The Lurie Garden in June (2018)
In late May and June the River of Salvia flows through the Lurie Garden. I visited Lurie with camera in hand on the 14th and 15th of this month. There were patches of the river that were done blooming, showing only bare flower stalks.
Fortunately, Lurie Garden plants a mix of Salvia varieties: ‘May Night’, ‘Rugen’, Blue Hill’, ‘Dear Anja’, and others. That extends the bloom period of this floral river, and provides a number of variations on the theme of blue and purple.
I think the light blue here is ‘Blue Hill’.
The Salvia was very popular with honeybees, as well as some native bees.
Along with the Salvia, Lurie Garden is currently featuring frothy masses of Smooth Penstemon (Penstemon digitalis). The two complement each other really well, each with its own flowery spires – one clothed in white, the other in blue or purple.
Here’s a closeup of the Penstemon.
And they look good together no matter which is in the foreground.
Another plant with blooming spires notable at this moment is White Wild Indigo (Baptisia alba).
White Wild Indigo tends to grow taller and bloom later than its cousin Blue Wild Indigo (B. australis).
Pale Purple Coneflower (Echinacea pallida) is kicking off the Coneflower season.
Eastern Bee Balm (Monarda bradburiana) looks like it is just past its peak bloom. If only I had known about this plant when I planned my Sidewalk Border. Instead of engaging in domestic disputes with Monardas aiming for a height of 5′ or more, I’d be living in harmony with this polite Bee Balm which is satisfied at a mere 2′. Though those taller Bee Balms provide color later in the season.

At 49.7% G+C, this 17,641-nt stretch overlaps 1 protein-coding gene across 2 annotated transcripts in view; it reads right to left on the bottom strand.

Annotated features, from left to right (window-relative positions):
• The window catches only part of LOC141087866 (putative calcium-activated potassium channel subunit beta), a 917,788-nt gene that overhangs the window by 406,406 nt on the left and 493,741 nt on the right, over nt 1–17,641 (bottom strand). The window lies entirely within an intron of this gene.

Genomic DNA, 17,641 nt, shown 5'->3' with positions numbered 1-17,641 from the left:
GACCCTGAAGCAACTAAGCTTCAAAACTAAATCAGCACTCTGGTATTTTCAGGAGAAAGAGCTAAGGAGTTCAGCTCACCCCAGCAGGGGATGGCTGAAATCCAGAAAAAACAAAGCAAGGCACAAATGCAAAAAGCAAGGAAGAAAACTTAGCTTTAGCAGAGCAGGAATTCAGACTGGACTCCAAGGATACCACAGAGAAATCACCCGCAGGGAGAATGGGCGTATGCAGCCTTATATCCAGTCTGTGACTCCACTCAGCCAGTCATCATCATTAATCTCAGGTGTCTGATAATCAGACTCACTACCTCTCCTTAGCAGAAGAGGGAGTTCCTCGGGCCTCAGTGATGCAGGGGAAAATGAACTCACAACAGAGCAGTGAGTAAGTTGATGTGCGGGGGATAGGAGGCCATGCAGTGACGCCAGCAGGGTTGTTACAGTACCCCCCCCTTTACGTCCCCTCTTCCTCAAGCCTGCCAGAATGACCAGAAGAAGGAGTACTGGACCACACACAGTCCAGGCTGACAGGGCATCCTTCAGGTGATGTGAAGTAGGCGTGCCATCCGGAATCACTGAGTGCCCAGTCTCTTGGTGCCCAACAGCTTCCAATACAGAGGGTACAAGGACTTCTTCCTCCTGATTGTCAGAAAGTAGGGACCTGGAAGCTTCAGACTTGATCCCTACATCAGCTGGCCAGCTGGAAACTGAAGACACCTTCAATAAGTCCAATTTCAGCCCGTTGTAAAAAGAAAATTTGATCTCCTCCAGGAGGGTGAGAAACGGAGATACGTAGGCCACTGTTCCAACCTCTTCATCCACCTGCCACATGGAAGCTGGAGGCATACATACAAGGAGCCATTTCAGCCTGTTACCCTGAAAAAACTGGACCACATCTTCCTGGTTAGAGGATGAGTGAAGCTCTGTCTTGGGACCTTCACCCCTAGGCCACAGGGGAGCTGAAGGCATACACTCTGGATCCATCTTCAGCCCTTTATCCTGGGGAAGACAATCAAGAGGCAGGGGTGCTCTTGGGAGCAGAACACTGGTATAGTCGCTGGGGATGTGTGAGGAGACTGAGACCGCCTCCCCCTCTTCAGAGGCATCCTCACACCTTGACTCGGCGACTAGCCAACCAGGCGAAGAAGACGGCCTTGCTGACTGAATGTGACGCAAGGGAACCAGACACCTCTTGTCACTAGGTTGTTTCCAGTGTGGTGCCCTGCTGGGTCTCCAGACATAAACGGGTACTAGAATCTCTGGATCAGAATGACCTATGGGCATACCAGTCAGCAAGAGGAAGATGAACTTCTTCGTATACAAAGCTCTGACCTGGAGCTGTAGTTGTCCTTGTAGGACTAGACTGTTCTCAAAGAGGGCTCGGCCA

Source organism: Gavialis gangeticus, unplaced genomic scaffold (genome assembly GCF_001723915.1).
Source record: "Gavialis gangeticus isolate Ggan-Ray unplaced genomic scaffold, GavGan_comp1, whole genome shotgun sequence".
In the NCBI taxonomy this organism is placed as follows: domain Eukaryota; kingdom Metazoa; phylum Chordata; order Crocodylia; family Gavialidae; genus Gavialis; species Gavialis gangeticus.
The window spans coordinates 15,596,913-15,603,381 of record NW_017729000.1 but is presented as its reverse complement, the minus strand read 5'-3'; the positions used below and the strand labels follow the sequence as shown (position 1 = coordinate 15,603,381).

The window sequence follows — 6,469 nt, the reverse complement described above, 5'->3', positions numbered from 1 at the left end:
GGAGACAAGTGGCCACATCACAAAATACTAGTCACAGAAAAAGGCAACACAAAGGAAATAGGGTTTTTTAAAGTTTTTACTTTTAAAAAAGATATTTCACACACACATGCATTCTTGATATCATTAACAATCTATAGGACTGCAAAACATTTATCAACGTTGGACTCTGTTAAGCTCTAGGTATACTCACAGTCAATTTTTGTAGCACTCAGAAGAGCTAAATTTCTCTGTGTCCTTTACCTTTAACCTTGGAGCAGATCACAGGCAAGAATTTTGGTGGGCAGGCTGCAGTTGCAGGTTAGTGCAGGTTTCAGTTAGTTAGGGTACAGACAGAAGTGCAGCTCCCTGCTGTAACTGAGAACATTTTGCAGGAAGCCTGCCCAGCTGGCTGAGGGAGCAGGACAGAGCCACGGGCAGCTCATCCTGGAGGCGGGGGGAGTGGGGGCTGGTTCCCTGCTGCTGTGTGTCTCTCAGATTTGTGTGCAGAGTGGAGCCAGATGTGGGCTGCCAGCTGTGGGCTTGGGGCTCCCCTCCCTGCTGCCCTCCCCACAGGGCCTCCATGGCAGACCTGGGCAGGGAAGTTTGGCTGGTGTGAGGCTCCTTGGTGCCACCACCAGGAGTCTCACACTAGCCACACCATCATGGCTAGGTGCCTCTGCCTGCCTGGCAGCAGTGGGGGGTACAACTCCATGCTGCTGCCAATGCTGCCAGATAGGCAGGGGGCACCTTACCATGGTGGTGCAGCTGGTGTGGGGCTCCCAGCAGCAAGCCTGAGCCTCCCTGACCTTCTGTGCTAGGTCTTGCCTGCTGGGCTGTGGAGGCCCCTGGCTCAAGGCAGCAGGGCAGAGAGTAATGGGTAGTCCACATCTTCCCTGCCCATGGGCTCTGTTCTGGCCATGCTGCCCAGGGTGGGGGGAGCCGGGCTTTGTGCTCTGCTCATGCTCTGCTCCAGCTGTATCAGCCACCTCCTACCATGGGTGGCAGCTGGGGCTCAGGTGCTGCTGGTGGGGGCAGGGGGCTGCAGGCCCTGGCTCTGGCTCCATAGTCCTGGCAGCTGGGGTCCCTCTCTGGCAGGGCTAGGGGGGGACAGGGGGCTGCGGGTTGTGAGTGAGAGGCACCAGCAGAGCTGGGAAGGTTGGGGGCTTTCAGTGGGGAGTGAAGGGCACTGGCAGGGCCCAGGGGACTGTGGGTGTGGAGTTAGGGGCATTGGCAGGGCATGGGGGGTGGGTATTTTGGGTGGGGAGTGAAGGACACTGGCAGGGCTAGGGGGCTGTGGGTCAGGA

Patches of bright golden yellow stand out amid all the blue, white, and pink. This is the Yarrow (Achillea) ‘Moonshine’.
I noticed several patches of Prairie Smoke (Geum Triflorum), still sporting their wispy seedheads. I’ll have to ask the staff how they manage to keep their Prairie Smoke from being overwhelmed by taller neighbors (especially the ones that self-sow), a problem I have in my own garden.
Climbing the stairs into the Dark Plate, I got a nice view of the Knautia (Knautia macedonica). I wouldn’t be surprised if this plant provided some inspiration to the pointillists.
There are several nice patches of the Hardy Geranium ‘Orion’.
One morning I ran into Lurie Garden Director Laura Ekasetya and she pointed out that these Geraniums, though not native, seemed to be very popular with native bees.
Behind ‘Orion’ is a big patch of Phlomis (Phlomis tuberosa ‘Amazone’). To my eyes this is just an odd-looking plant, but it does get your attention.
There are also some large stands of Bowman’s Root (Porteranthus trifoliatus). This North American native grows up to 4′ tall and 3′ wide, something I need to remember since I planted two in my back garden that are currently only about 3″ tall.
They have these dainty little flowers in spring along with deep red stems. Their fall color is supposed to be good though I’ve never noticed.
June is a transitional month, a bridge between spring and summer. In Lurie Garden, June brings rivers of purple and spires of white, attended to by a myriad of bees.